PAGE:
Stormbreaker Islands

From today’s Times diary:

"In a forthcoming Alex Rider story, by the Stormbreaker author Anthony Horowitz, the boy hero will foil a plot to put poison in the chocolate in Tube vending machines*. Or maybe, if it comes out at Christmas, in mince pies. We know this because on Tuesday, we heard a man with a very loud voice outlining the idea to a friend in Patisserie Valerie in Soho. We’re pretty sure he knew what he was talking about because, a few moments later, he introduced himself to another man, equally loudly, by saying: "Hello! Remember me? I’m Anthony Horowitz!"   "

"At a lunch for The Oldie magazine, Victoria Hislop spoke about a family holiday to the island that inspired her book (The Island)**, which was once a leper colony. "Ian hates beaches and loves churches", she said. "Our children love beaches and hate churches. I chose the leper colony as I knew everybody would hate going there except me." "

A holiday on a leper colony quite appeals to me, actually. I could take a big pile of books and nobody would bother me. If it was hot, the children could sunbathe and if there was an Internet connection they’d be happy enough with that and their books. We could pack a few armadillos and we’d be fine. (Malcolm would probably miss the historical artefacts, I have to say.)

*(Tube = London underground train system).

** Hislop’s Island is a very big seller in the UK for the past few weeks, having been a Richard and Judy selection. However, I am far more interested in reading the Jane Rogers’ title of the same noun but without the article, as highlighted by Clare, because the holiday connection is far more appealing than a leper colony. And I have to confess an aversion to reading a book on the grounds that it has been selected by a TV programme — does that make me a snob? (Still quite taken with the leper colony holiday concept, though, as people would leave you alone there.)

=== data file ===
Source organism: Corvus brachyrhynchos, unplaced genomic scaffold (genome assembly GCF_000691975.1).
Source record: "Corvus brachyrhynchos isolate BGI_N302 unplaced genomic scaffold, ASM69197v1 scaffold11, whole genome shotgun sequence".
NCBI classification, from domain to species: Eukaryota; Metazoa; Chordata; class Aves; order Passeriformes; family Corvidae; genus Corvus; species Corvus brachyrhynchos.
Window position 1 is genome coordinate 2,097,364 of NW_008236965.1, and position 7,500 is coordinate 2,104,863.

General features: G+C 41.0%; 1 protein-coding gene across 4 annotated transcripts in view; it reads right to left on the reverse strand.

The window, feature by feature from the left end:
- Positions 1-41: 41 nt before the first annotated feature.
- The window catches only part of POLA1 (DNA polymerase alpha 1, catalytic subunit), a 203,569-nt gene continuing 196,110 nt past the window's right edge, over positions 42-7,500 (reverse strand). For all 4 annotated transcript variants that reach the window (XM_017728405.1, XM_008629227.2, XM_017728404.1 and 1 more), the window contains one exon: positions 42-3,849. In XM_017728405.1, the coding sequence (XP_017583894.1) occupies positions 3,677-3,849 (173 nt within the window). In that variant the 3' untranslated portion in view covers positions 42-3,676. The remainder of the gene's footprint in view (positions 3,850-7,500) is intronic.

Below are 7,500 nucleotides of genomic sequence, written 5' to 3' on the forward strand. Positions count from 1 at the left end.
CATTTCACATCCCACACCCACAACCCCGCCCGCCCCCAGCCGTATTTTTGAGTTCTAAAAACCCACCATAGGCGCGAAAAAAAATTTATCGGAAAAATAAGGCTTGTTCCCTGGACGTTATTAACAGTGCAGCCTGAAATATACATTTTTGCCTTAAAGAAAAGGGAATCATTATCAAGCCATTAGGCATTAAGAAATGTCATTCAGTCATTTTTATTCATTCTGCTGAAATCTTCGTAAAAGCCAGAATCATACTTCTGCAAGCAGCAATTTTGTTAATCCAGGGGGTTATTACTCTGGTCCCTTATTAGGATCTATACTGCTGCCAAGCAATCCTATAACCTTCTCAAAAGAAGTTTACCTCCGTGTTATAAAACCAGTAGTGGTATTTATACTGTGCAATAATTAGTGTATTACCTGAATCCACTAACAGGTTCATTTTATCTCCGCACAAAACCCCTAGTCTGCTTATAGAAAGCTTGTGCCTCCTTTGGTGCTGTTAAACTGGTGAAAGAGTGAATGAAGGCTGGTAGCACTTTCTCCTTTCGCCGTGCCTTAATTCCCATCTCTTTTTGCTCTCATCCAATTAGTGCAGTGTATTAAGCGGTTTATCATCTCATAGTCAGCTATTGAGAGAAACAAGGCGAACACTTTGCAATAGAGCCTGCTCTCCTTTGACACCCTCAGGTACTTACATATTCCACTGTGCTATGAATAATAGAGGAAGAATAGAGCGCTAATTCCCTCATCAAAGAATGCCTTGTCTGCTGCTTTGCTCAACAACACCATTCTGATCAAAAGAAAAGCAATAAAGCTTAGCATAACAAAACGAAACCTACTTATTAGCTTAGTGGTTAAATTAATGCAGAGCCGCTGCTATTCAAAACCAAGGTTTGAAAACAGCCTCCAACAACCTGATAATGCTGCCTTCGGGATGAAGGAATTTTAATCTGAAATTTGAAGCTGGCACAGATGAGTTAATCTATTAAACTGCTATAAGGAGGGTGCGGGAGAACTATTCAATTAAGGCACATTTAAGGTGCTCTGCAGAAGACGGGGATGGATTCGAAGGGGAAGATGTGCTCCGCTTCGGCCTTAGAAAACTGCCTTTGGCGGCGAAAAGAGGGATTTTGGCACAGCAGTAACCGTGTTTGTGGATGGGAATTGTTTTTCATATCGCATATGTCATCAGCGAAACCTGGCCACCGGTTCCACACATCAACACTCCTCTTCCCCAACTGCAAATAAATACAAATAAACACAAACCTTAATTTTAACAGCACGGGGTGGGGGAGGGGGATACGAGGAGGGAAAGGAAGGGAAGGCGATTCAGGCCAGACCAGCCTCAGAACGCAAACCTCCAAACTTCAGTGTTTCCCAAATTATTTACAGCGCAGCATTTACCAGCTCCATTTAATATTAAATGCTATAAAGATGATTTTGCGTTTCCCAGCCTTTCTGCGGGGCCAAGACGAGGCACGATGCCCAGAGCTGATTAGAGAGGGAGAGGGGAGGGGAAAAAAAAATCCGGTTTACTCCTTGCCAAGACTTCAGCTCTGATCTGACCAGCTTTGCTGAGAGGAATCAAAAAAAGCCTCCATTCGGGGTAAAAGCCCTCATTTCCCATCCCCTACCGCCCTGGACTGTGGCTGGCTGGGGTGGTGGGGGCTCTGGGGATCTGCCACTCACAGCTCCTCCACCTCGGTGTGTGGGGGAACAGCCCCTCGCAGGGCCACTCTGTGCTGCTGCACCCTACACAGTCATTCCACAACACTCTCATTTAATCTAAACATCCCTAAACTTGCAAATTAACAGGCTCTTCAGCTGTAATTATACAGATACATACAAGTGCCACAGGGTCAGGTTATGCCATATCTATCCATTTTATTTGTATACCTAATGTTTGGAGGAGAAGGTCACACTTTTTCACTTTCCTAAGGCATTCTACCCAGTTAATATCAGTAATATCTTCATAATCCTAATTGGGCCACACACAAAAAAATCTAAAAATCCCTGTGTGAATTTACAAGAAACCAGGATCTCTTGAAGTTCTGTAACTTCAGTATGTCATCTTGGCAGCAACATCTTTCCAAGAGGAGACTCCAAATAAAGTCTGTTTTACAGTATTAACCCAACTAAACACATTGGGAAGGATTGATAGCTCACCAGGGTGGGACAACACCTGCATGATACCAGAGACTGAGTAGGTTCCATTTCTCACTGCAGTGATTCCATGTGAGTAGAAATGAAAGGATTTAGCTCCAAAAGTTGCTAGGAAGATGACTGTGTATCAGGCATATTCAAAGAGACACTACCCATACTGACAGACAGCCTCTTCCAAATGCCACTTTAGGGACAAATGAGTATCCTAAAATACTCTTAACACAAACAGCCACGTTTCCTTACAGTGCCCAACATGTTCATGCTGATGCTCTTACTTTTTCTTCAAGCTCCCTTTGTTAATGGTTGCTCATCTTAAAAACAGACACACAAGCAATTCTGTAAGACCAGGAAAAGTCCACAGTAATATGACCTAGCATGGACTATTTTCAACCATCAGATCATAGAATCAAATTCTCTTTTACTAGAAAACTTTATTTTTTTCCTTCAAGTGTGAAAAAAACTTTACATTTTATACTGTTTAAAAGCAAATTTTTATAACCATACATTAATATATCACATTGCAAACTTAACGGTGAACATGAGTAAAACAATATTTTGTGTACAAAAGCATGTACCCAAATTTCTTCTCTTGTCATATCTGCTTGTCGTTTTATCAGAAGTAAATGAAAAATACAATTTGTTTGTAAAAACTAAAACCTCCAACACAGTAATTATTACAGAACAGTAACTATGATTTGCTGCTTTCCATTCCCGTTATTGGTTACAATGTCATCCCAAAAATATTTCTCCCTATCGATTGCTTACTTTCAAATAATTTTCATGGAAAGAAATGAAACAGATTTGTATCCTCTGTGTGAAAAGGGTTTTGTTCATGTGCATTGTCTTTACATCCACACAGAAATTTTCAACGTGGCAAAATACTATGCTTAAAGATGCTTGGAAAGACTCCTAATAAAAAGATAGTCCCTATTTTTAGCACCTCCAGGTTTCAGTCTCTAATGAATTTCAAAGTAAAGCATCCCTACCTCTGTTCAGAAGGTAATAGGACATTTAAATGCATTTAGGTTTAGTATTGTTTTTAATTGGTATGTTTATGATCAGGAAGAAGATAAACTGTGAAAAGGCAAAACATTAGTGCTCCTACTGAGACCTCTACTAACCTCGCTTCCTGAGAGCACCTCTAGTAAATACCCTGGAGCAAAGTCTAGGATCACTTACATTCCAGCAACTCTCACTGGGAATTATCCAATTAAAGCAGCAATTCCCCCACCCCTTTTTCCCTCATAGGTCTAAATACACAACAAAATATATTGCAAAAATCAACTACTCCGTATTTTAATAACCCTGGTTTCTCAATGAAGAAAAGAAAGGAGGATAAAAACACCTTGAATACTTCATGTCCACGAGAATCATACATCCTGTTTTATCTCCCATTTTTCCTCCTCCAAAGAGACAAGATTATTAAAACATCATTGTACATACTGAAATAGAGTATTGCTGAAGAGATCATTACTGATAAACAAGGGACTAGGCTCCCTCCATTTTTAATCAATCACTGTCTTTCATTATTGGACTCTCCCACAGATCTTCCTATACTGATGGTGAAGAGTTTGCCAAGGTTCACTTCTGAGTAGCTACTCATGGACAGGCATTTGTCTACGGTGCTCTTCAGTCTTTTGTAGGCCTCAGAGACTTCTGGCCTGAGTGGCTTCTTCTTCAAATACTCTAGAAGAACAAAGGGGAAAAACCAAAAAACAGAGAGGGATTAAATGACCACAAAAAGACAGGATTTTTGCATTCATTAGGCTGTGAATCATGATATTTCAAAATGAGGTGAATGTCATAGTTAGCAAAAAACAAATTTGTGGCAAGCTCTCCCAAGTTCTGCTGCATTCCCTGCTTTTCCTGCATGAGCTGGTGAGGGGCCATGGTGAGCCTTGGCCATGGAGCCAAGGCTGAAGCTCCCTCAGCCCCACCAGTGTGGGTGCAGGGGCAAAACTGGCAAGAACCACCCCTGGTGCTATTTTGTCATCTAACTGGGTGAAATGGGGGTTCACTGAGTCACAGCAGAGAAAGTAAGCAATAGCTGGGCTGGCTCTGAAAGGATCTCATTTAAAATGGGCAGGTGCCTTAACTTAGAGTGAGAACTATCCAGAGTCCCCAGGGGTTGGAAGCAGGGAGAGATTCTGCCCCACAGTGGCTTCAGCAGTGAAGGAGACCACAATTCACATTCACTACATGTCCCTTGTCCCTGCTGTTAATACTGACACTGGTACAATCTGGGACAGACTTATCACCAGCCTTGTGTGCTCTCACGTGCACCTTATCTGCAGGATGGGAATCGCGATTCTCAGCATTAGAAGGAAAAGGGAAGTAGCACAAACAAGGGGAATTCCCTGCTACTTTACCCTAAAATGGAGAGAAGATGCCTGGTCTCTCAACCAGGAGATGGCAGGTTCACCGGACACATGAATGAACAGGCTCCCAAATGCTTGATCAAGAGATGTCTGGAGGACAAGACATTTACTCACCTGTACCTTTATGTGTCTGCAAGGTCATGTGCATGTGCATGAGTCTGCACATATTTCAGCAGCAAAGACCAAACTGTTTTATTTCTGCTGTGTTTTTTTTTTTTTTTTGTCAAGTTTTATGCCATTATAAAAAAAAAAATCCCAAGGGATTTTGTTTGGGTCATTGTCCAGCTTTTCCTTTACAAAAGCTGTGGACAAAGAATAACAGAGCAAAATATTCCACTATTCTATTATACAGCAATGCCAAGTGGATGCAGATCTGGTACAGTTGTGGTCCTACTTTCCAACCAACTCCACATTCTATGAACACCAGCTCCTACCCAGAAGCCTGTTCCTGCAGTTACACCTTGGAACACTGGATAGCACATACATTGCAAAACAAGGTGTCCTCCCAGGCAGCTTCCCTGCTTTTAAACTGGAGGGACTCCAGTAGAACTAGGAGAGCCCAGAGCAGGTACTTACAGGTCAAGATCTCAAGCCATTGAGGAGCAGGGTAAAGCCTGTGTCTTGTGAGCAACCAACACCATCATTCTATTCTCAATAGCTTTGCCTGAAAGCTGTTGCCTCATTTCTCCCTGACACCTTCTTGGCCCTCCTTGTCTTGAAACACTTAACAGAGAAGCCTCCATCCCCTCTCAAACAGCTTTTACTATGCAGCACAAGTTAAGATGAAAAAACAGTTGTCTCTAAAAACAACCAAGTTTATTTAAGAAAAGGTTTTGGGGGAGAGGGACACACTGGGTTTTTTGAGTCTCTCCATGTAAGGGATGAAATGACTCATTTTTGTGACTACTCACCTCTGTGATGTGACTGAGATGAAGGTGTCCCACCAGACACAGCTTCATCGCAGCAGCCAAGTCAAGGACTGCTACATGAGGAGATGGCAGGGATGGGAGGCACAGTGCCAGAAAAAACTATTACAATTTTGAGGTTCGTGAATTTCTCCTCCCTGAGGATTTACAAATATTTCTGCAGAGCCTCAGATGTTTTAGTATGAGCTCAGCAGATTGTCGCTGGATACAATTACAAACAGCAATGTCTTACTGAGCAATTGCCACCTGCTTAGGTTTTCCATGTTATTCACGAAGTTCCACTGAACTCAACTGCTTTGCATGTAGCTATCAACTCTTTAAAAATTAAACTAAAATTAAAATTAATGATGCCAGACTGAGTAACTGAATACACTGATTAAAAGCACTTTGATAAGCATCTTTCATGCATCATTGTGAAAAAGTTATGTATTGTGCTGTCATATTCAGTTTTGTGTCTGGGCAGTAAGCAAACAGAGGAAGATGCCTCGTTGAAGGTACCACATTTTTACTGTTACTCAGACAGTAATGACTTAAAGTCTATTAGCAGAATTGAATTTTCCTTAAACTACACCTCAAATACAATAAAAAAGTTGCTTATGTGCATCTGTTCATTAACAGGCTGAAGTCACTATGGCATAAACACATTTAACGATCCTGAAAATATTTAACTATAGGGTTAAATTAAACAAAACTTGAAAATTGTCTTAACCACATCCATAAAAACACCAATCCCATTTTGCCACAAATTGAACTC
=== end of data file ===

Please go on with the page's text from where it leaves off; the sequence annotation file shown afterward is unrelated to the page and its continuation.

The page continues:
To Clare: snail story

I read in the newspaper today that the more slime produced by a snail, the slower it will crawl. Leaving a trail of mucus uses up energy, so a thin layer of mucus allows the most efficent movement, apparently. Knowing of Clare’s identification with snails, I followed this news brief to the source, which turns out to be a scientific paper on the ArXiv preprint server by Eric Lauga and  A. E. Hosoi at MIT (Massachusetts Institute of Technology).

Here is the abstract of their paper:

"Common gastropods such as snails crawl on a solid substrate by propagating muscular waves of shear stress on a viscoelastic mucus. Producing the mucus accounts for the largest component in the gastropod’s energy budget, more than twenty times the amount of mechanical work used in crawling. Using a simple mechanical model, we show that the shear-thinning properties of the mucus favor a decrease in the amount of mucus necessary for crawling, thereby decreasing the overall energetic cost of locomotion."

Clare would put it more poetically, and indeed accessibly, than this. But I hope she’ll like it.

(Clare blogs at Keeper of the Snails, where writing, poetry, beauty and science intersect.)